Obama clearly knows that Muslim terrorist groups exist that have declared themselves America’s mortal enemies. That’s why he keeps ordering the assassination of their leaders. But I don’t think he believes it is meaningful to say that “Islamism” – if political Islam can be described as having a coherent ideology – is America’s enemy, but rather a fact, with potentially negative consequences for America to be managed and countered.

Mitt Romney, by contrast, understands America’s centrality as a given that provides America with unique opportunities – particularly, to pursue a foreign policy without tradeoffs. He seems to think that he can dictate terms to the rest of the world, allies and enemies alike, and that because of our preponderance of power they will simply have to accept the terms. Or, alternatively, he believes that there are no costs to dictating terms that then are rejected. This latter possibility, by the way, is largely correct in the business world with which Romney is most familiar, where when you lose a deal you just move on to the next deal. Management consultants, unlike nations, do not have permanent interests.

Some have argued that Romney is a closet realist. I don’t see any evidence for this, and it doesn’t follow from the supposition that he isn’t a true believing crusader that in consequence he’s secretly the opposite. He could secretly be nothing in particular at all.

I do not see any strong evidence that Mitt Romney (unlike his running mate) really believes in the so-called “freedom agenda.” But he does seem to buy into the frame whereby “Islamism” is a thing, that can be fought and defeated, and that we should be fighting it – whether with bombs or press conferences or both is never very clear. I don’t know to what degree this reflects foreign policy ignorance – simple ideological constructs feel like knowledge to the ignorant – and to what degree it simply reflects his understanding of what his party’s base wants him to believe.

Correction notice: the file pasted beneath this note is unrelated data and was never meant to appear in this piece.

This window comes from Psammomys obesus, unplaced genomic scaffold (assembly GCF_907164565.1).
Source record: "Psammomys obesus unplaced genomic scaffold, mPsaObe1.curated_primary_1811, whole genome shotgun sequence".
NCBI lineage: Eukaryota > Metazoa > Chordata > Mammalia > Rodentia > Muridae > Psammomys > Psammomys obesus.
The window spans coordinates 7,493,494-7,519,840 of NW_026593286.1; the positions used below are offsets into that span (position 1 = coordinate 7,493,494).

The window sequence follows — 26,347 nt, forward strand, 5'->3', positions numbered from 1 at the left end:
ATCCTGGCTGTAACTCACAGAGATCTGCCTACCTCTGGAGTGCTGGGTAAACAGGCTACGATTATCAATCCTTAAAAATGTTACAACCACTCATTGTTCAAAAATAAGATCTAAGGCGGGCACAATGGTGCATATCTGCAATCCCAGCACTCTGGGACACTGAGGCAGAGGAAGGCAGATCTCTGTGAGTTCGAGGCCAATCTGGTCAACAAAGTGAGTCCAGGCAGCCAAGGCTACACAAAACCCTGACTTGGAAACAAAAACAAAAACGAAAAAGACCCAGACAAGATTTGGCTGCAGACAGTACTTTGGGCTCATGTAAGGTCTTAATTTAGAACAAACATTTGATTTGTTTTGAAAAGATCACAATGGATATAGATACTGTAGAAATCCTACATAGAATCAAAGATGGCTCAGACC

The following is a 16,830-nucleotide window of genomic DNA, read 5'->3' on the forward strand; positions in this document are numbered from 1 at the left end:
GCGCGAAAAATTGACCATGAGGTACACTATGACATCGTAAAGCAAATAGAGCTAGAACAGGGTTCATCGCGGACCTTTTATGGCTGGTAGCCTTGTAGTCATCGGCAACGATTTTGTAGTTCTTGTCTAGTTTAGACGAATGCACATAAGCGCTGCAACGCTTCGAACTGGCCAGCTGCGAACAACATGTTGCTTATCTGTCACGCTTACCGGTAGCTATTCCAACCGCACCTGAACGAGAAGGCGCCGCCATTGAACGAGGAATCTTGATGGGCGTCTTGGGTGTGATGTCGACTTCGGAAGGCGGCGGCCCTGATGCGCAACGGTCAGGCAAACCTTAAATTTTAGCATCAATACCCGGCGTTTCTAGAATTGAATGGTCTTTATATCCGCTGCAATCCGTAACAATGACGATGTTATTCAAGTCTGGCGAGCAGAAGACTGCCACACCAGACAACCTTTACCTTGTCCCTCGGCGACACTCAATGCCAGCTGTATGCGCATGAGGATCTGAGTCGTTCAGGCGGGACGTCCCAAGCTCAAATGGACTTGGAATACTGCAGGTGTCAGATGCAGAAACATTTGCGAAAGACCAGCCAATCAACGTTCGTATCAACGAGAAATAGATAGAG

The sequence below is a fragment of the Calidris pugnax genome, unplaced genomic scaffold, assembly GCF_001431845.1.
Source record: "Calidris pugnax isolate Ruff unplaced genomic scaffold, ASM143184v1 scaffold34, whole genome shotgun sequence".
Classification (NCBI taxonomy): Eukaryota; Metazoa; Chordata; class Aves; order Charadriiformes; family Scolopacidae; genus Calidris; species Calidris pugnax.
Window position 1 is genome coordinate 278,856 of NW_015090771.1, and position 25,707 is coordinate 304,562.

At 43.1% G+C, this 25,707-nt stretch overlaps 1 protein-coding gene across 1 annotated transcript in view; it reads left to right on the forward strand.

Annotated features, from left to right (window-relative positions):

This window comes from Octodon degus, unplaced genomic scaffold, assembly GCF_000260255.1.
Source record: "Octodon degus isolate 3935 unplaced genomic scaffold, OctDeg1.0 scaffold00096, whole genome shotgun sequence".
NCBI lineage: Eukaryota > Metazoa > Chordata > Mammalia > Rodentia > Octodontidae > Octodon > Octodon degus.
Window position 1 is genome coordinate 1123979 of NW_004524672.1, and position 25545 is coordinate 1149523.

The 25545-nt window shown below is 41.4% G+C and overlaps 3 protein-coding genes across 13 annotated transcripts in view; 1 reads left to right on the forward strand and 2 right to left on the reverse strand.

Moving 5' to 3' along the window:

Neither candidate stands for a policy of strategic withdrawal, of reducing American exposure to conflict in the Middle East or elsewhere, and there is no major figure in either party – including Ron Paul – who has even articulated what such a policy would look like, and how such a transition would be managed. (Paul takes a principled non-interventionist stance, which is not at all the same thing as explaining how we get from the foreign policy we have to the foreign policy he would prefer in the safest, least-costly fashion to ourselves and our allies.) If you want to vote for such a candidate, rather than for the better of two alternatives both of whose overall policy frameworks you reject, you don’t really have an option in this election. If you want to vote for a principled opponent of the current foreign policy framework, even if that opponent doesn’t have an articulate vision of managing the transition, you have a couple of options out there on the fringes, the most viable of which (not very) is Gary Johnson.